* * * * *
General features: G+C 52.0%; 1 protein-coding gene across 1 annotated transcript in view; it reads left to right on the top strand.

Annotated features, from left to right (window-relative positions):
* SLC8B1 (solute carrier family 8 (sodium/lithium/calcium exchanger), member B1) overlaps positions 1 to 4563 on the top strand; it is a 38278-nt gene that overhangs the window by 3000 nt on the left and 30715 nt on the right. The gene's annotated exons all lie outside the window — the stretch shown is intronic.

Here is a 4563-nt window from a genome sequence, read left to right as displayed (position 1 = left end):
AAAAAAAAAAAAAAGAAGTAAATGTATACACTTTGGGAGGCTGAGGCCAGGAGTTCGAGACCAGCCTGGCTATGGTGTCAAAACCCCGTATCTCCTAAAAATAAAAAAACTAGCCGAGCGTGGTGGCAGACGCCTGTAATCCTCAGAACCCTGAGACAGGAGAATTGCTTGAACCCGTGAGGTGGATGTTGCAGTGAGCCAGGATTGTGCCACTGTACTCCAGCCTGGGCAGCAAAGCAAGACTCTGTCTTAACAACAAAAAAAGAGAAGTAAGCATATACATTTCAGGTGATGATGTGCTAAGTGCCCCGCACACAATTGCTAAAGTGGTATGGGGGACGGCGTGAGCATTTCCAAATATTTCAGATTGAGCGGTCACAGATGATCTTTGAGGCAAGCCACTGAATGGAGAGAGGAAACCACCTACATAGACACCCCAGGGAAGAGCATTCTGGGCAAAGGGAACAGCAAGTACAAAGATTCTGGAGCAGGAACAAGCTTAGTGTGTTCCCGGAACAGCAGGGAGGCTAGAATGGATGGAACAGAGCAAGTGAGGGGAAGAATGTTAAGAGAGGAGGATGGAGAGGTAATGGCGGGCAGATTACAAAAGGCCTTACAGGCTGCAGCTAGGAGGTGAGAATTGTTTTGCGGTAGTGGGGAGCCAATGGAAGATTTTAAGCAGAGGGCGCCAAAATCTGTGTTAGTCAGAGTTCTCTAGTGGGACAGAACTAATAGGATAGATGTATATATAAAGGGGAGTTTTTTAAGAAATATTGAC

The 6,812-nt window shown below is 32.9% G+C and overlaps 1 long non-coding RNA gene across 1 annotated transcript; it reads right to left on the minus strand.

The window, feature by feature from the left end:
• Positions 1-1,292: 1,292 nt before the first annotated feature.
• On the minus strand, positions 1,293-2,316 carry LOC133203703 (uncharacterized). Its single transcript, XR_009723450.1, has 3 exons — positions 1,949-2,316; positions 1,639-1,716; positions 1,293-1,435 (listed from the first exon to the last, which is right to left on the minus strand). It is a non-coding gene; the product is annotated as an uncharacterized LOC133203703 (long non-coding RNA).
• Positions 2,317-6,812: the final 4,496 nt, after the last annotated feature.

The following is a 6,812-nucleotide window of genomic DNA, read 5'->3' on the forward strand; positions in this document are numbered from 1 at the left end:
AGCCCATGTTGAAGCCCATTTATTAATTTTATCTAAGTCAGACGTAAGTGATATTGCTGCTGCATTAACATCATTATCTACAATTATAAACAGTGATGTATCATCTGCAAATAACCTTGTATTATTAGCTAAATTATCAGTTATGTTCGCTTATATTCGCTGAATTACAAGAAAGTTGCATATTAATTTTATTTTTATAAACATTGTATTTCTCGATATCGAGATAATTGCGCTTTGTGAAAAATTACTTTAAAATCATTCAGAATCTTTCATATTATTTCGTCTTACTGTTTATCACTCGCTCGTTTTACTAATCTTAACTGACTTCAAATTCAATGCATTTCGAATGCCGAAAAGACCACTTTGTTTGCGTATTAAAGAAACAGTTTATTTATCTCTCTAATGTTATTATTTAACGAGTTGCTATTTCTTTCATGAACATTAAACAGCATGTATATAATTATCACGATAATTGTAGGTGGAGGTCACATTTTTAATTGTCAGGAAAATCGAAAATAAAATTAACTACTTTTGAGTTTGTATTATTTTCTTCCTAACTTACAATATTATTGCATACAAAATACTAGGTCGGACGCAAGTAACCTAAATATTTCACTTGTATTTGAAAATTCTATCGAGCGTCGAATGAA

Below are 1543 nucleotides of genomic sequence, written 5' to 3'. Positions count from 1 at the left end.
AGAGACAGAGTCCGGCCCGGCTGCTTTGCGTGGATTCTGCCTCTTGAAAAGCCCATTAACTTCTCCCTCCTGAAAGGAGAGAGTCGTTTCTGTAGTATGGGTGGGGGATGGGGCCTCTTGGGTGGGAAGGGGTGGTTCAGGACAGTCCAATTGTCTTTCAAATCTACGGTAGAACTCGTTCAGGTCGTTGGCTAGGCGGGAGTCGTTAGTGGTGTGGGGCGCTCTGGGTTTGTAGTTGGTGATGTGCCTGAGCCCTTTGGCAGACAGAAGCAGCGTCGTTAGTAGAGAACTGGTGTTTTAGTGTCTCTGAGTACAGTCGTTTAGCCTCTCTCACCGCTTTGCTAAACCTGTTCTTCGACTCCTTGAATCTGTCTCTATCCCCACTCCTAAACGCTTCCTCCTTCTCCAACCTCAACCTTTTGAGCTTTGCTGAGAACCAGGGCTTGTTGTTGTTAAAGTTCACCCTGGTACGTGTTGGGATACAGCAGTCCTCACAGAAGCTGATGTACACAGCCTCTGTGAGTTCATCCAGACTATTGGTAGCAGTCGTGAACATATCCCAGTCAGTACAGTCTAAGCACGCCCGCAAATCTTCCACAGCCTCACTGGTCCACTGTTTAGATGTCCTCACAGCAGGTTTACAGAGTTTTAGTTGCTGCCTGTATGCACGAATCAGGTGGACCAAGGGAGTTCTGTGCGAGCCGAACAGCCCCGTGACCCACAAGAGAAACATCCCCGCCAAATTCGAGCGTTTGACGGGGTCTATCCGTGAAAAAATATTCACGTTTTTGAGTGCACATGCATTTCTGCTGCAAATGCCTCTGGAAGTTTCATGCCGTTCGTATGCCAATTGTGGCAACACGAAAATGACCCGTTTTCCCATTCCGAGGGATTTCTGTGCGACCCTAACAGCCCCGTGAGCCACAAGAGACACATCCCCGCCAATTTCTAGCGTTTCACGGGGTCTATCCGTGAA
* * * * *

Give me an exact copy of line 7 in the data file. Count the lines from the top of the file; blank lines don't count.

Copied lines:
The window, feature by feature from the left end: